Just got back from helping out, once again, at a cat spay/neuter clinic. Every clinic I've volunteered at does between 100-200 cats. 

This kitty has cotton in its ears to muffle sounds. This way the cat will be less stressed and thus the anesthesia will take effect better. 

After a long day, I'm ready for a rant. I know that I am most likely just preaching to the choir, but if what I have to say even helps one cat out there, it is worth it. If it gives just one person something to think about and thus moves them to neuter their cats (or their neighbor's cats), then some cats will have better lives. If rants are not your thing, then stop right now. 

Caution    ....    Rant warning

Hawaii, at least on my island, has to deal with the neglect and irresponsible behavior of previous generations of cat owners. What am I talking about? The appalling huge numbers of non-neutered feral cats that have resulted from the original pet owners not caring that their cats reproduced, not caring that they dumped the kittens out in the woods.  And what is so incredibly depressing is that current pet owners continue this same behavior to this day. Granted, not as great a percentage as before, but I've run into dozens of cat owners who do not control the unwanted litters and who dump kittens. I offer free, free, free neutering only to have it rejected. 

Want to hear their excuses? 

...It's against nature. Oh cut me a break! It's against nature to treat cancer too, so if your child comes up with a childhood cancer, are you just going to sit back and let nature do its thing? If your tooth gets abscessed, are you going to sit at home in agony for weeks until it either rots out or the abscess erodes into your brain? If your wife starts bleeding uncontrollably during child birth, you'll let nature takes its course and she will die? 
...The vet charges too much. Gotcha on that one! I can arrange to have it done for free! Sigh....they don't take me up on it, but just try to wiggle out with some other excuse. 
...My husband won't let me. Really? Let me to talk with him. But it never is allowed.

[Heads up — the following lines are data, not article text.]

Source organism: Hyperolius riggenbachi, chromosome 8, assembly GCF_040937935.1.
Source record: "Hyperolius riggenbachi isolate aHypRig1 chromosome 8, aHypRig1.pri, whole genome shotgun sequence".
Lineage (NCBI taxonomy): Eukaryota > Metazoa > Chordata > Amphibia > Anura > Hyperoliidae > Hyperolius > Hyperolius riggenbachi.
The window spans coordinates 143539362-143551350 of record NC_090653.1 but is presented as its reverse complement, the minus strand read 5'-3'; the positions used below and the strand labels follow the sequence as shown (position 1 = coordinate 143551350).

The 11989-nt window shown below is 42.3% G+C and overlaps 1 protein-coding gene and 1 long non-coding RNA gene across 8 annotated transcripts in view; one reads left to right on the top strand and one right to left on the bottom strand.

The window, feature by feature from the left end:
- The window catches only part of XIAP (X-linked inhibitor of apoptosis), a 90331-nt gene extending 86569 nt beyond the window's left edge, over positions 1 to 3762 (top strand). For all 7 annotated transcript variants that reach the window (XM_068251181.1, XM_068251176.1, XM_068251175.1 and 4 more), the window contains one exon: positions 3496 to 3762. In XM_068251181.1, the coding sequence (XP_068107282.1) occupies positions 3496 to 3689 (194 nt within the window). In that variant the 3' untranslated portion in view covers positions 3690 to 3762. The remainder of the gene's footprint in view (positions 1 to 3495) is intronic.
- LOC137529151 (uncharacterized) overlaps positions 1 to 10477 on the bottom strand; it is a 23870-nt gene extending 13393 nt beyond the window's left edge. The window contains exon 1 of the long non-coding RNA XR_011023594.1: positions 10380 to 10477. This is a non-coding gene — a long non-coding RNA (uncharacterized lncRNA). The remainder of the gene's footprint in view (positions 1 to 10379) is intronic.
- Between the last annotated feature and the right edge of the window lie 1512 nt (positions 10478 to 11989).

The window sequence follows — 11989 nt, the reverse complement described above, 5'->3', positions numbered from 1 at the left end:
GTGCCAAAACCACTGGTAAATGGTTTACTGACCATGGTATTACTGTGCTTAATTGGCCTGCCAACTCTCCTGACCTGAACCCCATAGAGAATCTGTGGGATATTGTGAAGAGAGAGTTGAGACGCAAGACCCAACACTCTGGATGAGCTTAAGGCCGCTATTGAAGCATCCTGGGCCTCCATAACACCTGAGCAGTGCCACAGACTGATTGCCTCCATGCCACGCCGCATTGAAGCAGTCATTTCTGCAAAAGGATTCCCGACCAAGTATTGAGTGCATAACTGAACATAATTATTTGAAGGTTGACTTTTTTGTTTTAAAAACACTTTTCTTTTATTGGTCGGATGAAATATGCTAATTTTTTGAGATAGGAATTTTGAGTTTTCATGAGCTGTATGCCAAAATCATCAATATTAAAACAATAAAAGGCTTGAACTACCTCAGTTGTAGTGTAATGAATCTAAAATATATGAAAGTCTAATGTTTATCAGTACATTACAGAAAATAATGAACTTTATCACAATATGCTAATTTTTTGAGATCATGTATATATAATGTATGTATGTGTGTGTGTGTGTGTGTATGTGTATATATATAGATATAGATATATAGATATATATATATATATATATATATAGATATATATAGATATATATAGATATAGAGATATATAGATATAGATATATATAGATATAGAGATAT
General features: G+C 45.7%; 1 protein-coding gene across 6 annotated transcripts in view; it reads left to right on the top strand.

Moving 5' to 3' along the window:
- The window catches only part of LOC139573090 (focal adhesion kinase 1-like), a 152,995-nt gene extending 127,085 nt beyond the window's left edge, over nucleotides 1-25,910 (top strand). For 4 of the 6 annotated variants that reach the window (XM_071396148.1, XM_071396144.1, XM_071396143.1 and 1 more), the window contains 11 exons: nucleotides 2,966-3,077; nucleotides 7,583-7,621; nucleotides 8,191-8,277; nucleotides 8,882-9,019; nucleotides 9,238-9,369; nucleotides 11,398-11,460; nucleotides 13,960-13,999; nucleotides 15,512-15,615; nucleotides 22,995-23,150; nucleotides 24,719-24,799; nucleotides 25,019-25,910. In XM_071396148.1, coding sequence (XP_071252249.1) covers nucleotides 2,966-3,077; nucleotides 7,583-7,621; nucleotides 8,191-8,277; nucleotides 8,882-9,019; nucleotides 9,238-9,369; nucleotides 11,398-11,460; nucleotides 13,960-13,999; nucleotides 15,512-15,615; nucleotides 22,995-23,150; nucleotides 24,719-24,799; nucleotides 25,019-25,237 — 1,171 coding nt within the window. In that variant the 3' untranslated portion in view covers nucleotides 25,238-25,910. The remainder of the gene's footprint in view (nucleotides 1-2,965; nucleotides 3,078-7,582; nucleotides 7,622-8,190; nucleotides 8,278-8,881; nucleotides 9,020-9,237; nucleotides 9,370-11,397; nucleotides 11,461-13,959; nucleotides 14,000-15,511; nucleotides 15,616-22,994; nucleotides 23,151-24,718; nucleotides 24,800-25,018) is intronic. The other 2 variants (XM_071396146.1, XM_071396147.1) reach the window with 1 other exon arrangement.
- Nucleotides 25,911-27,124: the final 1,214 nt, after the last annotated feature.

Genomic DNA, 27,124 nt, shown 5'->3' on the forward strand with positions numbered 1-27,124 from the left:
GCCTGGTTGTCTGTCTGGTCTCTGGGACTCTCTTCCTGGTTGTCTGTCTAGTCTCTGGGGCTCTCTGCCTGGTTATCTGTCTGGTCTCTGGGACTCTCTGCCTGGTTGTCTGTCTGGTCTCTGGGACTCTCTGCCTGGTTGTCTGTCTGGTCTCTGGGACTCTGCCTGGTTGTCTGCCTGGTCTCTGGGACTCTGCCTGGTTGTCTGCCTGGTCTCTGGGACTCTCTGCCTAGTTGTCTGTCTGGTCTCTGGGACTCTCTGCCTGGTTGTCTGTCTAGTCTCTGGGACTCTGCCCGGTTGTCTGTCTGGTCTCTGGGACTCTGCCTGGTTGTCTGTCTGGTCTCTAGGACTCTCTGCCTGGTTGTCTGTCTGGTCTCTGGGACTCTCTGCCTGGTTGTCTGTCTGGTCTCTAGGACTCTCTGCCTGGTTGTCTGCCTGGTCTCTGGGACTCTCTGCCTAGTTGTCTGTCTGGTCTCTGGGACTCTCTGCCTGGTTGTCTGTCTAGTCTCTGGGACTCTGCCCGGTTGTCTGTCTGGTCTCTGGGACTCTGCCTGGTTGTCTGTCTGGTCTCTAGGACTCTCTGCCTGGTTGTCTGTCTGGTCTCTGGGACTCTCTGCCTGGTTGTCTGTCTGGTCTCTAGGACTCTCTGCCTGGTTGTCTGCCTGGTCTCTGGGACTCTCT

...I don't have a cat cage (or I can't get the cat into a cage). No problem. I will lend you a cat trap for free. 
...You can do my female, but not the male. Oooooo, yes I'm talking to a man. How'd you guess! I'm amazed with how many men think it's ok to do females but take it personal when it comes to a male. Gee, I'm not taking your nuts off, just your cat's....though heaven knows that neutering you might be a good idea too. Oops, did I say that?   ;)   You're living your sex life through your cat? Cut me a break! How non-macho is that! Think I'm being too strong? I dare you to come see what happens to all those kittens your cat sires. And by the way, feral tom cats are not happy and blissful. On the contrary, they are stressed, on edge, or at war ALL the time. 
...Cats prefer to live free. Living free should not equate to unbridled reproduction. Reproducing cats are constantly under stress. Very few have the opportunity to relax, be lazy, get fat, enjoy a life of freedom. When was the last time you saw a sleek, chubby, old feral cat that is producing kittens? Neutered ferals have a better chance at attaining the image of a content free-living cat. 
...I don't have the time. No problem. Just give me permission and I will come trap, neuter, and return the cats for you. Only some of the  people I know who have non-neutered outdoor cats have taken me up on the offer. Why not all? 
...Neutered cats get fat. That doesn't have to happen. Just as with people, too much food combined with less activity results in overweight. Neutered cats are no longer under a lot of stress and no longer have to roam constantly. Thus their activity level and anxiety are less. If you are feeding ferals, just feed less once they are neutered. Hey, that will save you money! 
...Neutered cats don't hunt mice and rats. I can say from experience that that's not true. I have had many a neutered cat that were proficient mousers. 

I always ask these resistant owners what they do with the unwanted kittens. Now it's time to see them squirm. I've never had one tell me that they dump them. They insist that they find them homes with a friend, a relative, a ".....". But when I offer to have those kittens neutered for free, the people tap dance. Yup, they dumped them.

Dumped kittens sometimes survive, but not too often unless they got dumped near a feral cat feeding station or somewhere where a kind heart feeds ferals. Most kittens die a horrible death. The lucky ones get run over by cars, savaged by mongooses, killed by dogs, killed by a tom cat. The unlucky die after weeks of starvation. And the very unlucky ones die of thirst. Ever try going 2-3 days without water. A 2-3 weeks without food? 

Hey, ever think what happens to feral cats that wander into a county, state, or federal park? Trap & kill is the policy. Ever watch trapped cat get drowned or shot? That's humane compared to what many private land owners do with feral cats. Antifreeze is a horrible way to die. So it getting beaten to death or getting released into the dog pen with two dogs.

Shocking? Sickening? You bet!!!! So have you talked to anyone with non-neutered cats lately about getting their cats done? Have you volunteered at a spay/neuter clinic?